EA Under Investigation in Belgium Over FIFA 19’s ‘Gambling’ Loot Boxes


Game developer EA is reportedly facing a criminal investigation in Belgium over the loot boxes featured in FIFA 19. 

The Belgian government declared loot boxes, rewards in video games that contain items hidden from view until after they have been won or purchased, to be a form of gambling earlier this year and instructed games developers to remove loot boxes from their games in the country.

EA, however, has refused to modify FIFA 19’s randomised card pack loot boxes in accordance to the new law and they’re now facing the repercussions.

According to Belgium publication Metro, the large video game developer, who publishes The Sims, Star Wars Battlefront, Battlefield and various sports simulation games, are facing a criminal investigation by the Brussels public prosecutor’s office and if they decide to prosecute, EA will be taken to court.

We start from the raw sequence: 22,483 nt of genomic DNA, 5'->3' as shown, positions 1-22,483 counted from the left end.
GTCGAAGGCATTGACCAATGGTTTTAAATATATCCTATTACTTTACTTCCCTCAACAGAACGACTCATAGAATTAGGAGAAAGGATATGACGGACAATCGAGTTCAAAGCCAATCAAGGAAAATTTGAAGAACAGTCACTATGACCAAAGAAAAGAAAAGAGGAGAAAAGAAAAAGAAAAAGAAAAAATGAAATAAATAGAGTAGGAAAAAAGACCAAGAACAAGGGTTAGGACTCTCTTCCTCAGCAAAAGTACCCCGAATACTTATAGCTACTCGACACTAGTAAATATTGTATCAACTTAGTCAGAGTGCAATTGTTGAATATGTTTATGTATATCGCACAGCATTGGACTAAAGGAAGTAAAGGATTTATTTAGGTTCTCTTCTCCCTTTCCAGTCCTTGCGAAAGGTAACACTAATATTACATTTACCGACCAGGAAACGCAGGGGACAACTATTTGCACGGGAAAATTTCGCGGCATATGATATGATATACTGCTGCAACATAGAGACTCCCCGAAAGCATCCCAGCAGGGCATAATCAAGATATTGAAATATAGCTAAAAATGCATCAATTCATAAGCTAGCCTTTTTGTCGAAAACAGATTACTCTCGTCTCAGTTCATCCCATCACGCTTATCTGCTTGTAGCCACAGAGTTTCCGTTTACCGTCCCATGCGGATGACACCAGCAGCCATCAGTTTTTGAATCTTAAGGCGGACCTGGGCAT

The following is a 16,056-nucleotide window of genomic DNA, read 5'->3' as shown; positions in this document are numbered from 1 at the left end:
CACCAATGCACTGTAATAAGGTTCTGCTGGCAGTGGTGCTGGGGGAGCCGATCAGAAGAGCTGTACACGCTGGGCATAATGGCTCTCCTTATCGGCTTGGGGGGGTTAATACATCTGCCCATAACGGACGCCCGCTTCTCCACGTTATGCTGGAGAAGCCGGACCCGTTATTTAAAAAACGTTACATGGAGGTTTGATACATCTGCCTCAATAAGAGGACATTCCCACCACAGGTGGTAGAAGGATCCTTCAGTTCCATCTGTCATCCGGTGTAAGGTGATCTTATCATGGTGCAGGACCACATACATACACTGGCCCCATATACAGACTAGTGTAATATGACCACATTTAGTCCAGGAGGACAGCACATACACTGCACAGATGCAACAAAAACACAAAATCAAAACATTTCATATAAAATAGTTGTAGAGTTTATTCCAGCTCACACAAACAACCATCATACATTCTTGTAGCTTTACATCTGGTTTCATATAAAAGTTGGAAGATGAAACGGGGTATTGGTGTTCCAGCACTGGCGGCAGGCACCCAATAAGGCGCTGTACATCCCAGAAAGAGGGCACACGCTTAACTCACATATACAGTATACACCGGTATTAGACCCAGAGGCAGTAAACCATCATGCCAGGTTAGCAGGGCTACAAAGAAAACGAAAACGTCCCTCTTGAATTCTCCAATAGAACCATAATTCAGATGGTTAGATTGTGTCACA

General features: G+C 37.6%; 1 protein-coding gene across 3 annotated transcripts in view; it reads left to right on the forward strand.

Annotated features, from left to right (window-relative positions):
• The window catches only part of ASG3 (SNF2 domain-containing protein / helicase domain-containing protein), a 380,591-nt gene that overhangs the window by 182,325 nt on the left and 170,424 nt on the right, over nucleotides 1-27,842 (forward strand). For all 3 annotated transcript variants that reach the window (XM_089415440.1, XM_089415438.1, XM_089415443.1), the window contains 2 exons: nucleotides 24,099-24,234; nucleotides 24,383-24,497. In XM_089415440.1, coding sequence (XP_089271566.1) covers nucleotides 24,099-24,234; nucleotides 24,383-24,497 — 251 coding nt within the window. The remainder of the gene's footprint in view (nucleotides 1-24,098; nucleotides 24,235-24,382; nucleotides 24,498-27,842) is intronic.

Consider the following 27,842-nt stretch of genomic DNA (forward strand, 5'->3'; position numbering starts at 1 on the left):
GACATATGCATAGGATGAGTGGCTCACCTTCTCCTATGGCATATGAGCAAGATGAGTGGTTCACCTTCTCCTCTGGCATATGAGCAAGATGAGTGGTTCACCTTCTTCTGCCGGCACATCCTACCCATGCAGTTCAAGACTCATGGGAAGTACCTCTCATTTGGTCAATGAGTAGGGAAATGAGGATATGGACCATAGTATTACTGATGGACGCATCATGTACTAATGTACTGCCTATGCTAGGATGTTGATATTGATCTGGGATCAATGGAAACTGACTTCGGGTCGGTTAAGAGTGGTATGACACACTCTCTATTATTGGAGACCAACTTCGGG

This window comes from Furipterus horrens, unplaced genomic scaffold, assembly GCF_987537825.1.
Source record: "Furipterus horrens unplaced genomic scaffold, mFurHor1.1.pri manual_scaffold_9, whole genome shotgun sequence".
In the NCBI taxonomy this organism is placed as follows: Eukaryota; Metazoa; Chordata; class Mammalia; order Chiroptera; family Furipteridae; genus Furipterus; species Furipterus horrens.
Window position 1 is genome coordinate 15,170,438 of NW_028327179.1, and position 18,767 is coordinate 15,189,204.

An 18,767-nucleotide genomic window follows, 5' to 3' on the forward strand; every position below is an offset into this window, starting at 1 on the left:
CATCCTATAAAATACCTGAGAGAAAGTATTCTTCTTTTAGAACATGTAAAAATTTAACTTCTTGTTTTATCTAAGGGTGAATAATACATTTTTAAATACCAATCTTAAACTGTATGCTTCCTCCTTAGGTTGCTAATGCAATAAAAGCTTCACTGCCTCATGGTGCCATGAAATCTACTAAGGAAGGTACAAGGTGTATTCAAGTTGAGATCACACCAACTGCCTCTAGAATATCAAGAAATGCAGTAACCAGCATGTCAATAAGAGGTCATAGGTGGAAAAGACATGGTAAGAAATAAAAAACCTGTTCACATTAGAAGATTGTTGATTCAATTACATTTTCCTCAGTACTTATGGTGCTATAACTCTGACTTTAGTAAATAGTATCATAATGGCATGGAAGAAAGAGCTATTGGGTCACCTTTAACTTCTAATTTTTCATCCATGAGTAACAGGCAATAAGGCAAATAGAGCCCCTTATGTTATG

Game Developers Respond to Belgium’s Ruling

In April, Belgium’s Gaming Commission ruled that loot boxes were an “illegal game of chance” and subject to the country’s gambling laws. Failure to adhere to the laws, such as adhering that minors are unable to access gambling elements within a game, is illegal.

In response, an EA spokesperson said: “We strongly believe that our games are developed and implemented ethically and lawfully around the world, and take these responsibilities very seriously. We care deeply that our players are having a fun and fair experience in all of our games, and take great care to ensure each game is marketed responsibly, including in compliance with regional rating standards.”

They added: “We welcome the dialogue with Minister Greens on these topics, as we do not agree that our games can be considered as any form of gambling.

Meanwhile, game developers Blizzard, Valve and 2K Games all disabled loot boxes from their games in the country.

There’s been a recent uproar over loot boxes in video games. Earlier this month, the Pan European Game Information (Pegi) announced that physical copies of video games will, from Christmas, display a warning icon on their packaging under a new ruling.

UK gambling support charity BeGambleAware has also spoken out against loot boxes, claiming last month that more than one in ten British children are “effectively gambling” due to video game loot boxes.